I have noticed on many occasions that children constantly mimic the actions and words of adults. Why is that? I can remember trying to mimic my parents as a child. I remember sitting with a pad of paper and pen, scribbling illegibly and pretending I was a secretary, even though I had no idea what a secretary did. But I had seen one on TV and thought it was cool. Children like to imitate adults. I’m not sure if it’s because they want to be more grown up. I can’t remember my reasoning behind my mimicry, but I know I did it.
Something happens when we reach adulthood, though, and our imitation changes. We still do it, but it’s not as innocent. We imitate others to fit in, to manipulate, to present an image of ourselves that is false. Some of it is unintentional, even. We imitate style. We imitate speech patterns. We imitate possessions. Ever heard the phrase “keeping up with the Joneses”?
And there’s nothing wrong with any of that, I guess. But where does imitating other people get you? Maybe a relationship that isn’t real? Or a promotion at job you hate? Really, as believers, there’s only one person we’re supposed to be imitating, and that’s Jesus.
The verse for today is 1 Peter 2:21.
For God called you to do good, even if it means suffering, just as Christ suffered for you. He is your example, and you must follow in his steps.
As believers in Christ, we are called to do good things, even if it means that we have to be uncomfortable for a while. As children of Adam and Eve, we know the difference between right and wrong; as children of God, we are called to choose right, and we have the power to choose right.
If you are in a situation where you don’t know the answer or you don’t know how to respond to something that has appeared in your life, the answer is to do what Jesus would have done. The whole WWJD campaign was a good idea, but it’s lost its steam. But the concept behind it is the same as what this verse is talking about.
Do what Jesus would do.
Well? What would Jesus do? How did He live? We’re always saying that: WWJD. But what does that mean? Easy answer? Read 2 Peter 22-25.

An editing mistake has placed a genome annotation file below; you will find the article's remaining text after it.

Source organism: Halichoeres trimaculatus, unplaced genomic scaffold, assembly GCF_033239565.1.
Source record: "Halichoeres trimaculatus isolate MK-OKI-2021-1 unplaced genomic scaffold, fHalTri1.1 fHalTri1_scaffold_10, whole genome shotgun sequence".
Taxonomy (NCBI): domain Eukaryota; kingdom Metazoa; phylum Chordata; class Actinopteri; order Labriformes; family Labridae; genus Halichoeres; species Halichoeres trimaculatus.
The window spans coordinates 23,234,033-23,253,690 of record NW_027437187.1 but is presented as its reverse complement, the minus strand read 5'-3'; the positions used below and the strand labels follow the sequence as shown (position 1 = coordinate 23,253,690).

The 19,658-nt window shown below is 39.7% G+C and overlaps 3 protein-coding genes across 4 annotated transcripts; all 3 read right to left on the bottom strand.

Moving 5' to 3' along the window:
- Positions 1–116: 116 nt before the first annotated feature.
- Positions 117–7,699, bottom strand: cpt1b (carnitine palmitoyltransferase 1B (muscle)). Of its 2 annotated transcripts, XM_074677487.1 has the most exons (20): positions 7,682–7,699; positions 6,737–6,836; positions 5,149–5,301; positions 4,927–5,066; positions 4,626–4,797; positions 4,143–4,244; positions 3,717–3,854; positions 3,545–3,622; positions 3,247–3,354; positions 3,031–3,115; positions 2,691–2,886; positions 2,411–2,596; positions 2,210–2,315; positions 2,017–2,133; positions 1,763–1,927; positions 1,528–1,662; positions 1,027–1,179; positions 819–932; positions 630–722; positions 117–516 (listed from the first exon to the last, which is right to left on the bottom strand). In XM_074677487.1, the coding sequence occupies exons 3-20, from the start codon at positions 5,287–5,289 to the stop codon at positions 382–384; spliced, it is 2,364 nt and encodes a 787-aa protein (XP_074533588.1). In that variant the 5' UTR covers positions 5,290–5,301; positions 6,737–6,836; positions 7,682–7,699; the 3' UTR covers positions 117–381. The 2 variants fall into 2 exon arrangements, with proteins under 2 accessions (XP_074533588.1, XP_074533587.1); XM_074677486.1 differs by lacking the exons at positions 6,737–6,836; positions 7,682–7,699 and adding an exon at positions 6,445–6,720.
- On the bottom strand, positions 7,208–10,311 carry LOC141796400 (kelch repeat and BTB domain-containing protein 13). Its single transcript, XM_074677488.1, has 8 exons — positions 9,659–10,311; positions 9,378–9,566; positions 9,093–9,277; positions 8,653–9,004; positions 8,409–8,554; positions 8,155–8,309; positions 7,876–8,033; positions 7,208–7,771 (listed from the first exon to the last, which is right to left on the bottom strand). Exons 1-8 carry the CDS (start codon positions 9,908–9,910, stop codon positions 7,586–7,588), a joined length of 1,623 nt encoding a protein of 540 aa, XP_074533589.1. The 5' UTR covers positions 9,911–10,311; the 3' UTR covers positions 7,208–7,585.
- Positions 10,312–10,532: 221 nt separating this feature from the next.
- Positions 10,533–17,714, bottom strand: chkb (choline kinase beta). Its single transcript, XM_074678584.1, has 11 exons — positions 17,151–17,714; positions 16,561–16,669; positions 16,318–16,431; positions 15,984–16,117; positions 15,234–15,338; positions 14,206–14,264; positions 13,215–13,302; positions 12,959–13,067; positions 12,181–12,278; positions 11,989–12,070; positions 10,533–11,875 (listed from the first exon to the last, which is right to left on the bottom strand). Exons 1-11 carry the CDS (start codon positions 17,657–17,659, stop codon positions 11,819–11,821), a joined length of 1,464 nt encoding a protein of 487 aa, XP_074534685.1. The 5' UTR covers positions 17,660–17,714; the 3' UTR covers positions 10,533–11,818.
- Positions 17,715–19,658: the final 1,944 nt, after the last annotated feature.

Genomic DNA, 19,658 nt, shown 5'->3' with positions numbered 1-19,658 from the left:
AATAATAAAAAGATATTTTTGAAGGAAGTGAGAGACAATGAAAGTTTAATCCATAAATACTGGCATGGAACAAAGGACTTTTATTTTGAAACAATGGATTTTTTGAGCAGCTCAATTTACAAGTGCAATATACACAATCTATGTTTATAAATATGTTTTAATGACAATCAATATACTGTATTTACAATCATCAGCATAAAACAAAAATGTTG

He never sinned,
nor ever deceived anyone.
23 He did not retaliate when he was insulted,
nor threaten revenge when he suffered.
He left his case in the hands of God,
who always judges fairly.
24 He personally carried our sins
in his body on the cross
so that we can be dead to sin
and live for what is right.
By his wounds
you are healed.
25 Once you were like sheep
who wandered away.
But now you have turned to your Shepherd,
the Guardian of your souls.
Sounds like a pretty tall order, huh?
I can hear people now: Jesus never sinned, but I’m not Jesus. That’s true. That’s a standard that we can’t reach because we were born with a sinful nature. We will sin because we aren’t perfect. But by that same token, sin should never been our goal. We shouldn’t wake up in the morning with the attitude that sin is inevitable and it’s no use resisting it. That’s not why Jesus died for us. He died so that we didn’t have to give in to sin. (reference verse 24 above)
The one that really gets me, though, is that He didn’t retaliate when someone hurt Him. It’s hard to turn the other cheek. It’s hard to try to live at peace with people who have no interest in living at peace with you. But Jesus did. And that’s what He expects from us.
Now, don’t get me wrong. I believe there’s a time and a place to stand up for yourself and for your country. But Jesus didn’t come to Earth to lead a revolution or to start a war. He came to save souls. That was His purpose, and that’s what He did. So that’s how we should live.
Imitating people leaves you empty. Jesus is the only person you can imitate who doesn’t ask that you change who you are to please Him; He accepts you either way. And even though following Him can be uncomfortable and inconvenient at the beginning, at the end of the day the rest of the puzzle pieces of your life will come together and you’ll understand why it matters.